The God Complex: The only child in this episode was the young Amelia Pond who developed an affection for the Doctor that later grew to emotional attachment.  She had developed a childhood faith in the Doctor that he always comes back, that he always fixes things, and that the safest place to be is in his presence.  The end of the struggle in the episode came with the Doctor breaking that faith, so she can more clearly see him for who he really is.  The story doesn't quite fit the redemption drama, but is interesting nonetheless.

In A Good Man Goes To War we saw the Doctor's baby crib.  His own childhood gets mentioned a couple other times.  In Night Terrors he starts reeling off a very strange list of childhood stories, and in Closing Time he spends some quality time with a baby talking with it about his own childhood.

Last winters Christmas special, A Christmas Carol, portrayed a bitter old man, who's an iron fisted magnate ruling dictatorially over a planet full of people.  The people are kept in a Dickensian grueling struggle for life, hence the name of the show.  In order to resolve the episode's crisis the Doctor decided to pop back and forth across this magnate's entire lifetime introducing changes in his life to attempt to change who he became.  The story's resolution came when he brought the 10 year old version of that magnate face-face with the bitter old man version of himself, and they had a deeply moving emotional resolution.

This begs a question in my mind whether redemption of childhood wounding is going to be a significant part of the closing of Season 6b?  It's almost certain this story arc will extend beyond the end of season 6b into season 7, which itself will contain the 50th anniversary season.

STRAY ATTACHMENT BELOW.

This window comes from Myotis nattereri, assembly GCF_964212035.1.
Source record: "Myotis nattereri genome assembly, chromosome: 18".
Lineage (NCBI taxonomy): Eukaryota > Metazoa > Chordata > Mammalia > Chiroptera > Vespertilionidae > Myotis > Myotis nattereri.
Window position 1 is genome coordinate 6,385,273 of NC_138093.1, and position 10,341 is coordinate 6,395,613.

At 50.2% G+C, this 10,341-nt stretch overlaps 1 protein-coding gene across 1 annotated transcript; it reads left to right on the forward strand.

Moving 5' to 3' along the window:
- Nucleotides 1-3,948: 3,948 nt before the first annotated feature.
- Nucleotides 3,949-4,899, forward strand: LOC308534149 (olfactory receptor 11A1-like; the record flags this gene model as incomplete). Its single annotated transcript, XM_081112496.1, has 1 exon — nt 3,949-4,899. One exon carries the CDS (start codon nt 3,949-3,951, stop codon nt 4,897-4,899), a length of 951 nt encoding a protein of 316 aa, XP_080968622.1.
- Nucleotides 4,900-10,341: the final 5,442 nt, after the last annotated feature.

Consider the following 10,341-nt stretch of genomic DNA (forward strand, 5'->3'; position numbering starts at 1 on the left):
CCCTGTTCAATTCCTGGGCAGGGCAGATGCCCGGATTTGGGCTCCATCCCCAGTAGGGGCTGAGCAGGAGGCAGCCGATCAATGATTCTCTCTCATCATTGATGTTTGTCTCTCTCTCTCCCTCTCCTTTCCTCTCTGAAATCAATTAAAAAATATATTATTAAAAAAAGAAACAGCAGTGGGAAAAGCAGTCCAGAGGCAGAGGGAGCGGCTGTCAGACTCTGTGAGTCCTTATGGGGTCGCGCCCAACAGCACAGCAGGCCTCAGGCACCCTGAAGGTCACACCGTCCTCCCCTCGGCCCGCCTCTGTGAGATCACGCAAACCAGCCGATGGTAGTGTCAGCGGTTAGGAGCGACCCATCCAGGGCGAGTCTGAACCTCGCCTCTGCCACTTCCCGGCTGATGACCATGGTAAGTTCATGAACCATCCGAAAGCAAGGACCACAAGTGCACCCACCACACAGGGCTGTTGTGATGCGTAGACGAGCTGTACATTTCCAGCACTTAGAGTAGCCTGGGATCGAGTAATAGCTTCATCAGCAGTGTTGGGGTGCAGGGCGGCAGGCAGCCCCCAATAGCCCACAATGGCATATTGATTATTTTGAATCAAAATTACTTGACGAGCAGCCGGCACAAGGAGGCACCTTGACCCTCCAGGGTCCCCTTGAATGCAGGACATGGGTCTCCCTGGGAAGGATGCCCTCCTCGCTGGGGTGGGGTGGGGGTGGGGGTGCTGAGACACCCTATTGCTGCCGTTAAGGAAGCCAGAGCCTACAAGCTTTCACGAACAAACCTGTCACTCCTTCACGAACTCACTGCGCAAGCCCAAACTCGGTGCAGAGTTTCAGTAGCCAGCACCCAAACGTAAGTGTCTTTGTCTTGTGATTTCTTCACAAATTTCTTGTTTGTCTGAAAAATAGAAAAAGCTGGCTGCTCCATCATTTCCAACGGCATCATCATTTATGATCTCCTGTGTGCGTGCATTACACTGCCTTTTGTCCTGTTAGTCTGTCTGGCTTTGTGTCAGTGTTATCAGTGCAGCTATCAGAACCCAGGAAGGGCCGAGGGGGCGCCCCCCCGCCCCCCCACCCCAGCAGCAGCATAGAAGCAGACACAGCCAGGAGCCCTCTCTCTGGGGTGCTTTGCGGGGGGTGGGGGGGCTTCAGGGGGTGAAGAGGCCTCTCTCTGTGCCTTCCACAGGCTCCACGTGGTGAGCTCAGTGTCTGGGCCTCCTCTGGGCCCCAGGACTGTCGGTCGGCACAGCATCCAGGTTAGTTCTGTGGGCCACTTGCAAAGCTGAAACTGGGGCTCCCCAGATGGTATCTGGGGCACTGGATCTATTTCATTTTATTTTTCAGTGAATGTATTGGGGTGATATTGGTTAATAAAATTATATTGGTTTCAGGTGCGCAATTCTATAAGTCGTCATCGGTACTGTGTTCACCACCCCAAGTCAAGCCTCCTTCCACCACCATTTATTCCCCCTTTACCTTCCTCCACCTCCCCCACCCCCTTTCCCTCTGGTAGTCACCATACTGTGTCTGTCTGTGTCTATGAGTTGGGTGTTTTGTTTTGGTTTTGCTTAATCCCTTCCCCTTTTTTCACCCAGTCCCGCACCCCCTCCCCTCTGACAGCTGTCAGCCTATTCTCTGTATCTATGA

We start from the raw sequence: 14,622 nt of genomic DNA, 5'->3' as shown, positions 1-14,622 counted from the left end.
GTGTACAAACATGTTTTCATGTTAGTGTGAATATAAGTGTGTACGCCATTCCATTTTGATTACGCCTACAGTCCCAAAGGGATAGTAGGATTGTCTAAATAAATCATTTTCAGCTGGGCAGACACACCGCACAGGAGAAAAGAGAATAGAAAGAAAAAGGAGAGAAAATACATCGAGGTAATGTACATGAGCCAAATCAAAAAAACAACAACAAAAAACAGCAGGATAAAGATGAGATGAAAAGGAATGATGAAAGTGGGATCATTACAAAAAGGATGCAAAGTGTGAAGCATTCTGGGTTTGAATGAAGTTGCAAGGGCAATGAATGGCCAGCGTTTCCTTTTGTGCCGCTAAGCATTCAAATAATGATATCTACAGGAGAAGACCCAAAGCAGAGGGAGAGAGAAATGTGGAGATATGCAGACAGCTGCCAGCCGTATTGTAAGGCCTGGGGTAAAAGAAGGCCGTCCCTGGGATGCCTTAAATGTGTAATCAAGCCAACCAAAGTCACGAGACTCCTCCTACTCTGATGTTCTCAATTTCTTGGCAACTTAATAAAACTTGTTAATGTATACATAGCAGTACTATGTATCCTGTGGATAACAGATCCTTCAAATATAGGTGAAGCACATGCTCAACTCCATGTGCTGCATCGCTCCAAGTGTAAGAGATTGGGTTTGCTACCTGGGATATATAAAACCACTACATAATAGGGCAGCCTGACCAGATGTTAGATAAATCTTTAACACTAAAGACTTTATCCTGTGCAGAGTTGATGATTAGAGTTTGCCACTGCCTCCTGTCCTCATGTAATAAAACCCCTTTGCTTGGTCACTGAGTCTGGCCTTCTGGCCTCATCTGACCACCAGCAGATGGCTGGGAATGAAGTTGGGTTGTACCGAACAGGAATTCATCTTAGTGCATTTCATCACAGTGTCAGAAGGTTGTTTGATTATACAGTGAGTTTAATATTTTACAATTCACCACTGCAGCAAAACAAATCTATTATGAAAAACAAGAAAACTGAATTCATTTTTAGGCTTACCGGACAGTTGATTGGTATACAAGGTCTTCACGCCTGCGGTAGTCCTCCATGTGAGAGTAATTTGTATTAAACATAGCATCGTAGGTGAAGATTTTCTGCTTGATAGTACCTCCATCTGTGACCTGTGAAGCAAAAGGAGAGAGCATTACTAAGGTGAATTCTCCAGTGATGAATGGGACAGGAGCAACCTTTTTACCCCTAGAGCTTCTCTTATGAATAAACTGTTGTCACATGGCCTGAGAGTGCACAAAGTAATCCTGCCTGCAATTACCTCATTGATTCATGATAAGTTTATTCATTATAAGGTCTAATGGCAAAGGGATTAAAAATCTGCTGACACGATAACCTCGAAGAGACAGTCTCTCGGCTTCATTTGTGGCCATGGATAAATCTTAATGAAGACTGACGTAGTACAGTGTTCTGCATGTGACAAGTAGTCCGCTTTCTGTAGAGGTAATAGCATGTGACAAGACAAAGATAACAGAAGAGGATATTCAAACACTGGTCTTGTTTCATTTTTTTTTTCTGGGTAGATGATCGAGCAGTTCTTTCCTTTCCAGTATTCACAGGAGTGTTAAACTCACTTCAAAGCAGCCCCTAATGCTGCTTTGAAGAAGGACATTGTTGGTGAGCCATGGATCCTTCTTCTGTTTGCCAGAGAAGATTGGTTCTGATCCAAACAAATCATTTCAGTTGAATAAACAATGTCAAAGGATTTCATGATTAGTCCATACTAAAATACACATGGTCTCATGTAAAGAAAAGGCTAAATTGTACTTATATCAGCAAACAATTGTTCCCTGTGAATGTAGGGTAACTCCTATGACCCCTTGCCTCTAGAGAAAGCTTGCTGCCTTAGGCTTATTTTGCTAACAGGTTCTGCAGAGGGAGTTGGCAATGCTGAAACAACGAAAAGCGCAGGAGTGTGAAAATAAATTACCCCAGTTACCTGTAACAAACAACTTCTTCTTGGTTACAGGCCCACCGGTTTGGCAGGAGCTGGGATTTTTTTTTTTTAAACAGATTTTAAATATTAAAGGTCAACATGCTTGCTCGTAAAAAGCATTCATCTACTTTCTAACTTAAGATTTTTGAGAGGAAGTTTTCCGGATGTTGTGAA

For example an element in season 6a/6b is how the Doctor, a word that's supposed to mean Healing, is in actuality a warrior and that death and destruction seems to follow in his wake everywhere he goes.  Perhaps the root of this conflict in the Doctors identity is in the Doctor's childhood?

In A Good Man Goes To War we saw him brought face-face with this truth about himself (we'd seen a similar revelation of this in Stolen Earth / Journey's End).  We were promised in A Good Man Goes To War this revelation would bring him deep into despair and into his own dark side.  This didn't start being portrayed until The Girl Who Waited / The God Complex.   Also present is the religious order known as The Silence who is working with Madame Kovarian (the eye patch lady) to kill The Doctor.

In other words we see that the Doctor has a conflicted identity.  Is he a Healer or a Warrior?  Events have shoved him into exploring who he is, his goals in life, his effect on those around him, and the emotional weight of the death and destruction that follows him wherever he goes.

The elements we've seen are the Doctor's childhood, his adult life pattern of warriorhood and death and destruction, as well as redemption of childhood wounding through love.  It suggests there may be a healing coming up soon, that Love may be the resolution of the Doctor's death scene we saw at the beginning of the season.  But from whom?